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Billy Bang
 
Billy BangThe violin is not likely the first instrument that comes to mind when you think about jazz, but that never daunted Billy Bang, who was one of the instrument's most adventurous exponents.

Over the past three decades, Bang's hard-edged tone, soulful sense of traditional swing and evocatively expressive style has enhanced over two dozen albums by top names in a variety of genres, from the blistering funk of Bootsy Collins and the harmolodic groove of Ronald Shannon Jackson's Decoding Society to the intergalactic uproar of Sun Ra.

With more than twenty albums under his own leadership, nearly a dozen more in co-led endeavors, and five more with the String Trio of New York (which he co-founded in 1977 with guitarist James Emery and bassist John Lindberg), Billy Bang was one of the more prolific and original members of the progressive scene.

Born in Mobile, Alabama in 1947, his family moved to New York City's Harlem while he was still an infant.  In junior high school he was nicknamed Billy Bang after a cartoon character, and over his initial protests, it stuck.  Around the same time, his primary interest turned to music, and he took up the violin, switching to percussion in the early '60s when he became captivated by Afro-Cuban rhythms.

While attending a Massachusetts prep school under full scholarship, he met and began playing with fellow-student, folk-singer Arlo Guthrie. Drafted into the army following graduation, Bang was sent to Vietnam, an experience that profoundly affected his life, often quite painfully.  Returning home and radicalized, Billy became active in the anti-war movement, and by the late '60s had returned to music.

Heavily inspired by the exploratory fire of John Coltrane, Eric Dolphy, Ornette Coleman and the liberating energy of the free-jazz movement, Bang returned to the violin as his principal means of expression.  Attending New York's Queens College, and studying privately with renowned violinist Leroy Jenkins, Bang became a key member of the dynamic New York avant-garde scene of the '70s.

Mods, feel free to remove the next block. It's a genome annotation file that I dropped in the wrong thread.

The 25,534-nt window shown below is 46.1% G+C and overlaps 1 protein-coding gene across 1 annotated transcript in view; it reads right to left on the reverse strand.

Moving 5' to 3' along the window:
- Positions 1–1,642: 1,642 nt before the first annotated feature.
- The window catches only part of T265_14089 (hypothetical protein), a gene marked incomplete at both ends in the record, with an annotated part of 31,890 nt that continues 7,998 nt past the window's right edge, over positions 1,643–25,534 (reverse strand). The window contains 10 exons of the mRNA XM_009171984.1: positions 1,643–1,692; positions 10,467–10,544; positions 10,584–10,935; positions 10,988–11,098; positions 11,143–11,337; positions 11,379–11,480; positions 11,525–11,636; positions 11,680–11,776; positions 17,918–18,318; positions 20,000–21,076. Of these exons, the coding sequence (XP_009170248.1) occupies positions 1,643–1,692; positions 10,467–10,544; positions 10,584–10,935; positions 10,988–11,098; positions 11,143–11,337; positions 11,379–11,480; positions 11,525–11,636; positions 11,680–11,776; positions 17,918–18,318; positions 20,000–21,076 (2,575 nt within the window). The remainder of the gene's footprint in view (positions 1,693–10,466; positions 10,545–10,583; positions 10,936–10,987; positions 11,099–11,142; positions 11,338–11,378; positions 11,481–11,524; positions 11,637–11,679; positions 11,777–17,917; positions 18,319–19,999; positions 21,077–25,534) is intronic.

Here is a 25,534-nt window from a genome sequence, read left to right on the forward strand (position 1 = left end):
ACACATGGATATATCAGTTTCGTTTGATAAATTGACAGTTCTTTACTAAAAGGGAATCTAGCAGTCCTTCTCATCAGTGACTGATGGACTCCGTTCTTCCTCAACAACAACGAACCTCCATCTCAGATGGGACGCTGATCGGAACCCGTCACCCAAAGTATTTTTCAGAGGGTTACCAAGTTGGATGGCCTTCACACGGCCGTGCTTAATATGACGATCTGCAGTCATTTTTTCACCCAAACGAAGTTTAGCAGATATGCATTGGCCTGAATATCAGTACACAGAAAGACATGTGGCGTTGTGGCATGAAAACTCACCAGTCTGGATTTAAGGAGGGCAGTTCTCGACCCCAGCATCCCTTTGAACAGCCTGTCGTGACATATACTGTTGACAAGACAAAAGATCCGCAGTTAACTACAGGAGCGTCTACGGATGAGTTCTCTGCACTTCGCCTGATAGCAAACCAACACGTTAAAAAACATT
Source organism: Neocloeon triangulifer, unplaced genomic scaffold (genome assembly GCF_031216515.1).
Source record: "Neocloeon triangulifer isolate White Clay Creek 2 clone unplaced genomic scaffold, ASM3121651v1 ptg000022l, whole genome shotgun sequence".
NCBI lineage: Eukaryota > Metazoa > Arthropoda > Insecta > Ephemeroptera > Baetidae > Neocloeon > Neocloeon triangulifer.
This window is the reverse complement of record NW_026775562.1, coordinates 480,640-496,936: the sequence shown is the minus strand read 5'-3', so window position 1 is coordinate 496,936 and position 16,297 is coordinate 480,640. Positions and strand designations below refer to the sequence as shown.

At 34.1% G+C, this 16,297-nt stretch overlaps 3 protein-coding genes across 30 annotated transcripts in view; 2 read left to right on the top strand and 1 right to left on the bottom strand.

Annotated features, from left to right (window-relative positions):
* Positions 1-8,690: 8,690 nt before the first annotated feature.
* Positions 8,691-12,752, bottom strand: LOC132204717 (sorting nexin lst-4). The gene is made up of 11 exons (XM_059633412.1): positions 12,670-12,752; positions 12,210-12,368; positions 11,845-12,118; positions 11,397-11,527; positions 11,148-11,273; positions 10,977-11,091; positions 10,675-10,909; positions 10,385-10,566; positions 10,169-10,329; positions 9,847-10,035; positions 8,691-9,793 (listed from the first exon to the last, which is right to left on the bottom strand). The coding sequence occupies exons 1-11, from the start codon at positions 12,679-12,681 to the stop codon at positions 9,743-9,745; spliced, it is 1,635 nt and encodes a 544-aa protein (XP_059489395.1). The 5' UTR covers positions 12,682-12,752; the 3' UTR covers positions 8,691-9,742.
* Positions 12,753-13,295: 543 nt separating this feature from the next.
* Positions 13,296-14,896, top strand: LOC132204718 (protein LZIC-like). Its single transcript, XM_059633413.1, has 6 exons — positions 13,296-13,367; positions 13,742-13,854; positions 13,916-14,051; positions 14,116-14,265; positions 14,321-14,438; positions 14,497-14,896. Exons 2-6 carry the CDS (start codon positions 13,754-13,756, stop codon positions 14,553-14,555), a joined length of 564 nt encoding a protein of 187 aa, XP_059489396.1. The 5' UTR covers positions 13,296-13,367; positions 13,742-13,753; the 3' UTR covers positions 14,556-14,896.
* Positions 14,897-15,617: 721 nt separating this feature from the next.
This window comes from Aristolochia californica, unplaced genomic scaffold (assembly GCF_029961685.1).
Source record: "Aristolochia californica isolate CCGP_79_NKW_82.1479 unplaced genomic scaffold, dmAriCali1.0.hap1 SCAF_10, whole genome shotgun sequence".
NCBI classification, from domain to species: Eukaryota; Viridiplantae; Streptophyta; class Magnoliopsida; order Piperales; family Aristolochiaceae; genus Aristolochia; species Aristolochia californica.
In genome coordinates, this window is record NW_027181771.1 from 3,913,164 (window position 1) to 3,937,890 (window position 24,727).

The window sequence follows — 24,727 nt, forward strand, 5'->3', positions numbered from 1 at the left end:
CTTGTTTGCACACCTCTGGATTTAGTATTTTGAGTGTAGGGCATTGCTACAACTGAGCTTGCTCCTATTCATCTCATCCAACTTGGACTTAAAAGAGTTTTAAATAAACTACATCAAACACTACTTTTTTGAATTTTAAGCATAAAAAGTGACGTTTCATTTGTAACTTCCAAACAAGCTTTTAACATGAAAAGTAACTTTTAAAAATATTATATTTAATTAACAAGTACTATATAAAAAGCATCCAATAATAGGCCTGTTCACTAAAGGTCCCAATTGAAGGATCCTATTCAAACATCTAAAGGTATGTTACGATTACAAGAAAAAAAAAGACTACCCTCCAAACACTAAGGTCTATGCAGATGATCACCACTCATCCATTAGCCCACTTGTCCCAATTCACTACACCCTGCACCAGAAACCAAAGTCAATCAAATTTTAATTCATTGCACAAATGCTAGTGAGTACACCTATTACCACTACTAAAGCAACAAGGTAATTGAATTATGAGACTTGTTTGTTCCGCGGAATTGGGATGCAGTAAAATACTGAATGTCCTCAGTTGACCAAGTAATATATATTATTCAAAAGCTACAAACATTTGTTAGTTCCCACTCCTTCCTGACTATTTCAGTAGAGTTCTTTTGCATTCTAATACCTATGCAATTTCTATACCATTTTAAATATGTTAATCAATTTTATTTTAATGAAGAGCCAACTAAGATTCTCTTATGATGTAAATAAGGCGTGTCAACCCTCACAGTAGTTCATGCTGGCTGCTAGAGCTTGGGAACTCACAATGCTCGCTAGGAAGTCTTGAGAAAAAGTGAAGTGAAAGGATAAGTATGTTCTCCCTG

Forming his own group, The Survival Ensemble, and working with artists like David Murray, Frank Lowe, William Parker and the legendary Sam Rivers, Billy began to reach an international audience in 1977 with the String Trio, remaining with the cooperative ensemble for nine years.

During these same years he continued to tour and record with his own ensembles, as well as with genre-busting ensembles like The Decoding Society and Bill Laswell's Material (alongside the late guitar giant Sonny Sharrock).  He even briefly led his own funk-oriented band, Forbidden Planet.

He continued to work and collaborate with notables like Murray, Don Cherry and James 'Blood' Ulmer, and in 1982 began a ten-year association with the incomparable Sun Ra, concluding with a 1992 quartet recording for Soul Note, "A Tribute to Stuff Smith," dedicated to the father of the jazz violin.

In 1990, Bang formed the Solomonic Quartet with trumpeter Ahmed Abdullah, and continued to freelance and to lead his own groups.

Relocating to Berlin in 1996 where he lived until 2000, Bang frequently criss-crossed the Atlantic, performing all over Europe and doing five tours through the South and Midwest with percussionist Abbey Rader, three of which included tenor saxophonist and best friend,  Frank Lowe.

He also began a regular working relationship with percussionist Kahil El'Zabar in 1996, performing in duet, and sometimes as a trio with esteemed Art Ensemble of Chicago co-founder and bassist, the late Malachi Favors